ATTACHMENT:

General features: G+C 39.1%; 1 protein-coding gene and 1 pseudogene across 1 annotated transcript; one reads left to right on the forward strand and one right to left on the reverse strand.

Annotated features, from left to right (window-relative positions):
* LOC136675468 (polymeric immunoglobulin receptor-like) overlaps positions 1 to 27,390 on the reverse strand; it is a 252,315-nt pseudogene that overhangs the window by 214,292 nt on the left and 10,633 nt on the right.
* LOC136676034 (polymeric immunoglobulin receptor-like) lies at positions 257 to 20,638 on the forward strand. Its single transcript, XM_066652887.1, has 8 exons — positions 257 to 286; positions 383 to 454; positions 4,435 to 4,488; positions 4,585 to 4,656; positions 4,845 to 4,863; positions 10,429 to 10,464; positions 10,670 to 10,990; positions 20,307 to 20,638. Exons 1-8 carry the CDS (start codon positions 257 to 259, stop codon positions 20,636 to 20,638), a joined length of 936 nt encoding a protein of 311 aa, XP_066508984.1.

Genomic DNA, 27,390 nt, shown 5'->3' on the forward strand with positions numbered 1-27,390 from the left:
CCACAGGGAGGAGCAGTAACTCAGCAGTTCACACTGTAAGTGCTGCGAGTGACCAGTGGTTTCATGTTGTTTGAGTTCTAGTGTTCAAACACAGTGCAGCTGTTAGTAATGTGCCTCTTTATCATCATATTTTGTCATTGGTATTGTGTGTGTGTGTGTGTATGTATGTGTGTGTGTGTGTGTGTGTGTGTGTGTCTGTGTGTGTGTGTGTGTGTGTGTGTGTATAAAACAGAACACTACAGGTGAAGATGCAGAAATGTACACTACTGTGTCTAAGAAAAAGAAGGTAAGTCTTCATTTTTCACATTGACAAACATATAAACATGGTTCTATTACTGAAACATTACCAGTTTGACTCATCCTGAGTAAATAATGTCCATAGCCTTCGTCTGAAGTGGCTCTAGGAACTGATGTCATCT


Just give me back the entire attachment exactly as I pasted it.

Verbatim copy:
General features: G+C 39.1%; 1 protein-coding gene and 1 pseudogene across 1 annotated transcript; one reads left to right on the forward strand and one right to left on the reverse strand.

Annotated features, from left to right (window-relative positions):
* LOC136675468 (polymeric immunoglobulin receptor-like) overlaps positions 1 to 27,390 on the reverse strand; it is a 252,315-nt pseudogene that overhangs the window by 214,292 nt on the left and 10,633 nt on the right.
* LOC136676034 (polymeric immunoglobulin receptor-like) lies at positions 257 to 20,638 on the forward strand. Its single transcript, XM_066652887.1, has 8 exons — positions 257 to 286; positions 383 to 454; positions 4,435 to 4,488; positions 4,585 to 4,656; positions 4,845 to 4,863; positions 10,429 to 10,464; positions 10,670 to 10,990; positions 20,307 to 20,638. Exons 1-8 carry the CDS (start codon positions 257 to 259, stop codon positions 20,636 to 20,638), a joined length of 936 nt encoding a protein of 311 aa, XP_066508984.1.

Genomic DNA, 27,390 nt, shown 5'->3' on the forward strand with positions numbered 1-27,390 from the left:
CCACAGGGAGGAGCAGTAACTCAGCAGTTCACACTGTAAGTGCTGCGAGTGACCAGTGGTTTCATGTTGTTTGAGTTCTAGTGTTCAAACACAGTGCAGCTGTTAGTAATGTGCCTCTTTATCATCATATTTTGTCATTGGTATTGTGTGTGTGTGTGTGTATGTATGTGTGTGTGTGTGTGTGTGTGTGTGTGTCTGTGTGTGTGTGTGTGTGTGTGTGTGTATAAAACAGAACACTACAGGTGAAGATGCAGAAATGTACACTACTGTGTCTAAGAAAAAGAAGGTAAGTCTTCATTTTTCACATTGACAAACATATAAACATGGTTCTATTACTGAAACATTACCAGTTTGACTCATCCTGAGTAAATAATGTCCATAGCCTTCGTCTGAAGTGGCTCTAGGAACTGATGTCATCT